excluding military. immigrant. and . female. for a selection of choices of n and F. experience squared. As discussed above. and 90% sample quantiles of the sample {Tnb }.003.21) the percentage of the simulated t-ratios which exceed the asymptotic 5% critical value.022. respectively. Since the results of a Monte Carlo experiment are estimates computed from a random sample of size B. The average (6. equalling 1 with probability P = E1 (Tnb ≥ 1. In practice. For the dependent variable we use the natural log of wages. Suppose we are interested in the 5% and 95% quantile of Tn = ˆ We then compute the 10% θ. union member.96) is iid Bernoulli. an estimator or test may perform wonderfully for some values. experience squared. it is simple to make inferences about rejection probabilities from statistical tests. Furthermore. As P is unknown. are. Hence the ³ ´ ˆ standard errors for B = 100. B. but requires more computational time. It is therefore useful to conduct a variety of experiments. and non-white. Often this is called the number of replications. potential work experience. and 5000. A simple way to compute sample quantiles is to sort the sample {Tnb } from low to high. For regressors we include years of education. 6.21) is therefore an ³ ´ p ˆ unbiased estimator of P with standard error s P = P (1 − P ) /B. Again our dependent variable is the natural log of wages. the researcher must select the number of experiments. We would then set Tn = ¯ˆ − θ¯ /s(ˆ and calculate B X ˆ= 1 P 1 (Tnb ≥ 1. In many cases. so that coeﬃcients may be interpreted as semi-elasticities. if we are ³ ´ p √ ˆ assessing an asymptotic 5% test.22/ B. if we set B = 999. then we can set s P = (. We now expand the sample all non-military wage earners. s P = . this may ˆ be approximated by replacing P with P or with an hypothesized value.15 Estimating a Wage Equation We again return to our wage equation. we included a dummy 67 . the choice of B is often guided by the computational demands of the statistical procedure.007. For example. such as the percentage estimate reported in (6. where N = (B +1)α. Quite simply. and dummy variable indicators for the following: married.05) (. potential work experience.21). B b=1 (6. female. then B will have to be increased. Generally. and estimate a multivariate regression.96) . The α% sample quantile is a number qα such that α% of the sample are less than qα .Suppose we are interested in the ¯Type I error associated with an asymptotic 5% two-sided ¯ ¯ ¯ θ) θ t-test. We us the sample of wage earners from the March 2004 Current Population Survey. The random variable 1 (Tnb ≥ 1. the performance will depend on n and F. and poorly for others. then the 5% sample quantile is 50’th sorted value and the 95% sample quantile is the 950’th sorted value. immigrant. and hispanic. In particular.96) . For example. 1000. If the standard error is too large to make a reliable inference. The typical purpose of a Monte Carlo simulation is to investigate the performance of a statistical procedure (estimator or test) in realistic settings. and therefore it is straightforward to calculate standard errors for any quantity of interest. a larger B results in more precise estimates of the features of interest of Gn . . hispanic. Then qα is the N ’th number in this ordered sequence. We separately estimate equations for white and non-whites. therefore. It is therefore convenient to pick B so that N is an integer. and our regressors include years of education.95) /B ' . and dummy variable indicators for the following: married. union member.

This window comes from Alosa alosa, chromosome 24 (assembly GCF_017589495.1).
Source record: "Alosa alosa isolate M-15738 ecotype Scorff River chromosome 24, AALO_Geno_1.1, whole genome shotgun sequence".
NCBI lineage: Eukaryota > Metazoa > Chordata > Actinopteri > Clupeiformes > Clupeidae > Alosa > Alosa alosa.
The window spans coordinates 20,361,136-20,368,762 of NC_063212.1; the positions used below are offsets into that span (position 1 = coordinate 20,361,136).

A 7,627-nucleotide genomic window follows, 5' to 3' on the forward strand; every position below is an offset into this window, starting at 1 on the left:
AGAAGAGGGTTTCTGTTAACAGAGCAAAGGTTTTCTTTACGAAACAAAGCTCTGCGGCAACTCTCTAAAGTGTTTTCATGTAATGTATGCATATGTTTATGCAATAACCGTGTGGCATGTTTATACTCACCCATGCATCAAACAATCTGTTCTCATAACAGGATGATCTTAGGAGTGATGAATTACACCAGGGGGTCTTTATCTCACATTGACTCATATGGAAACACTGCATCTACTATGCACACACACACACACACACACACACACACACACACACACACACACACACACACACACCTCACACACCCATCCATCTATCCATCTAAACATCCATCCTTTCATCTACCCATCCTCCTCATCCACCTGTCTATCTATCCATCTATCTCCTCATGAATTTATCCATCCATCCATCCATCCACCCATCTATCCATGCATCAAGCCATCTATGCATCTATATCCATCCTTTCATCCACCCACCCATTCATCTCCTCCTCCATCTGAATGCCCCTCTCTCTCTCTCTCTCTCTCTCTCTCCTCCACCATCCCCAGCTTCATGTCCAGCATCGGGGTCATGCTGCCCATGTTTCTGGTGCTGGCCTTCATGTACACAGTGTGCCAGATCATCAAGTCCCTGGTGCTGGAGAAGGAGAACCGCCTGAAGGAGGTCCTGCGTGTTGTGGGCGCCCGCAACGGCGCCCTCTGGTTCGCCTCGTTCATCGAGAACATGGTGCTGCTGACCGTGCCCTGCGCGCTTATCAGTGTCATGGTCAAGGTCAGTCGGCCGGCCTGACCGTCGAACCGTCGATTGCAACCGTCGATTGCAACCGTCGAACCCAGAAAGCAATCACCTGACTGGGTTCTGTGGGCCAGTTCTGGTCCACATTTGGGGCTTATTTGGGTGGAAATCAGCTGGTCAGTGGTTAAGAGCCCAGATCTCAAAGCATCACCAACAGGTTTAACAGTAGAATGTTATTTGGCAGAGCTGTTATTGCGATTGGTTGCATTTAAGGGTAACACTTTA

49452 σ ˜ Notice that the two statistics are close.014 . if β 2 > 0 and β 3 < 0 the solution is θ=− From Table 4. Computing the Wald statistic (6.010 . Table 4. excluding the coeﬃcients on the state dummy variables.00057 .007 .002 .808 so the parameter estimates are quite precise and reported in Table 4. 50 Another interesting question which can be addressed from these estimates is the maximal impact of experience on mean wages. θ ˆ 2β 3 β2 . we ﬁnd Wn = 550.070 . Wn = n 1 − 2 = 18.18) that the state coeﬃcients are jointly zero.102 −.48772 = 515.121 −.4945. Using either statistic the hypothesis is easily rejected.1 we ﬁnd the point estimate ˆ ˆ = − β 2 = 28.001 .34 ˆ s(β) . reestimating the model with the 50 state dummies excluded.808 . The available sample is 18.232 . Ignoring the other coeﬃcients. The F form of the Wald statistic (6.00002 . the restricted standard deviation estimate is σ = .027 .010 Intercept Education Experience Experience2 Married Female Union Member Immigrant Hispanic Non-White σ ˆ Sample Size R2 One question is whether or not the state dummy variables are relevant. Alternatively.1.variable for state of residence (including the District of Columbia.101 .097 −.4877 18.013 . 2β 3 68 . 808 1 − . this adds 50 regressors).033 −. we can write this eﬀect as log(W age) = β 2 Experience + β 3 Experience2 + · · · Our question is: At which level of experience θ do workers achieve the highest wage? In this quadratic model. but not equal. as the 1% critical value for the χ2 distribution is 76.1 OLS Estimates of Linear Equation for Log(Wage) ˆ β 1.69.008 .19) is ˜ µ ¶ µ ¶ σ2 ˆ .032 .102 −.